Q:

What is the Lewis structure of CO2?

A:

The Lewis structure of CO2 consists of the symbol for carbon, C, connected to two oxygen symbols surrounded by four dots each. The connections are both made with two parallel lines. Each chemical symbol represents one atom.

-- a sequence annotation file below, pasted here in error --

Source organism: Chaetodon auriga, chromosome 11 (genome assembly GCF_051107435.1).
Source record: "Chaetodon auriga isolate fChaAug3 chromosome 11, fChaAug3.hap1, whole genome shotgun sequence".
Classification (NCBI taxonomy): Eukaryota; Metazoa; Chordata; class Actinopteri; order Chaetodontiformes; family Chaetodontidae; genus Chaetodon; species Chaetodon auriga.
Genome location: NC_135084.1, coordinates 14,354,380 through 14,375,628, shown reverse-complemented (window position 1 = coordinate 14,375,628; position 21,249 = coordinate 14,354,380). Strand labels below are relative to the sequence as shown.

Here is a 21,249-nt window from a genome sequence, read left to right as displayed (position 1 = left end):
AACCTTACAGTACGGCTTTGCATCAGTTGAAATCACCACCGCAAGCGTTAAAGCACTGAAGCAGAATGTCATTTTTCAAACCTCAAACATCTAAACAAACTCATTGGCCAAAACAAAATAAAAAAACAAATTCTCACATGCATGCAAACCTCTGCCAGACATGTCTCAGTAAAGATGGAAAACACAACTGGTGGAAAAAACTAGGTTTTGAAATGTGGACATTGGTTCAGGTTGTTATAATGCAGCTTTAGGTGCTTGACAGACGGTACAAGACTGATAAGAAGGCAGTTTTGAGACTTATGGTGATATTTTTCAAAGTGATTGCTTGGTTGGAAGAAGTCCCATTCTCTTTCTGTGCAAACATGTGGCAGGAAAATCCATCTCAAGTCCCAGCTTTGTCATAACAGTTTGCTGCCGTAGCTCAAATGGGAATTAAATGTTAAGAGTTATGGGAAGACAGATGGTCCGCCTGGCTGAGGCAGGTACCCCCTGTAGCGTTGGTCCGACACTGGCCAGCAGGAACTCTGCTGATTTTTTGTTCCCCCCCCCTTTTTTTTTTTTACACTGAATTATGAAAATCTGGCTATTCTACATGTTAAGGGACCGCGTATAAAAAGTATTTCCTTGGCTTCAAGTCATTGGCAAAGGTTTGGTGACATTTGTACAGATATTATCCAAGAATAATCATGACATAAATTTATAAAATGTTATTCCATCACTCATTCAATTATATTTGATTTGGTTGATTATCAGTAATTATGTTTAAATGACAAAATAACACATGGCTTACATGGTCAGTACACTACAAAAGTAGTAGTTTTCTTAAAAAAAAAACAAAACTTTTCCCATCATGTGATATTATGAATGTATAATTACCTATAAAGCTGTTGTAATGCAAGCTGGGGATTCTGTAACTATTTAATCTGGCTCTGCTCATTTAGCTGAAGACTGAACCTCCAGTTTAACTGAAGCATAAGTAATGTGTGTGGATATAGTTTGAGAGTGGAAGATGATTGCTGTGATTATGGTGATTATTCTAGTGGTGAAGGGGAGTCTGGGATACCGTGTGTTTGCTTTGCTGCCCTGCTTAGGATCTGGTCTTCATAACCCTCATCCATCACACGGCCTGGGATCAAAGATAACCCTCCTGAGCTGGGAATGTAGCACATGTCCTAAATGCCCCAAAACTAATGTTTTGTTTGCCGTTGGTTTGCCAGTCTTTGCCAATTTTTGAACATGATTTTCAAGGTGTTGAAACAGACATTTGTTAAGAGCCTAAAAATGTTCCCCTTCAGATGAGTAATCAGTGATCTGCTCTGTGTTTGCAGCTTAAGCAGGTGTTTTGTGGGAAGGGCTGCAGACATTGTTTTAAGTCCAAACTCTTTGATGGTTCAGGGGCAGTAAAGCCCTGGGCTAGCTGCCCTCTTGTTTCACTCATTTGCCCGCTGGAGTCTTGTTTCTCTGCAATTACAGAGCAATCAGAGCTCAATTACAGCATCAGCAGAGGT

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The lines represent double covalent bonds. Lewis structures are constructed using the octet rule as a guide. Each atom has an outer shell of electrons, called valence electrons, that are shared with other atoms in chemical bonds. Atoms usually favor having eight valence electrons, and they share valence electrons with other atoms in covalent bonds. Carbon has four valence electrons, and oxygen has six. When a carbon atom double bonds with two oxygen atoms, each oxygen atom gains two electrons to create a full octet, and carbon gains four. Lewis structures represent valence electrons that are not involved in covalent bonding using dots.

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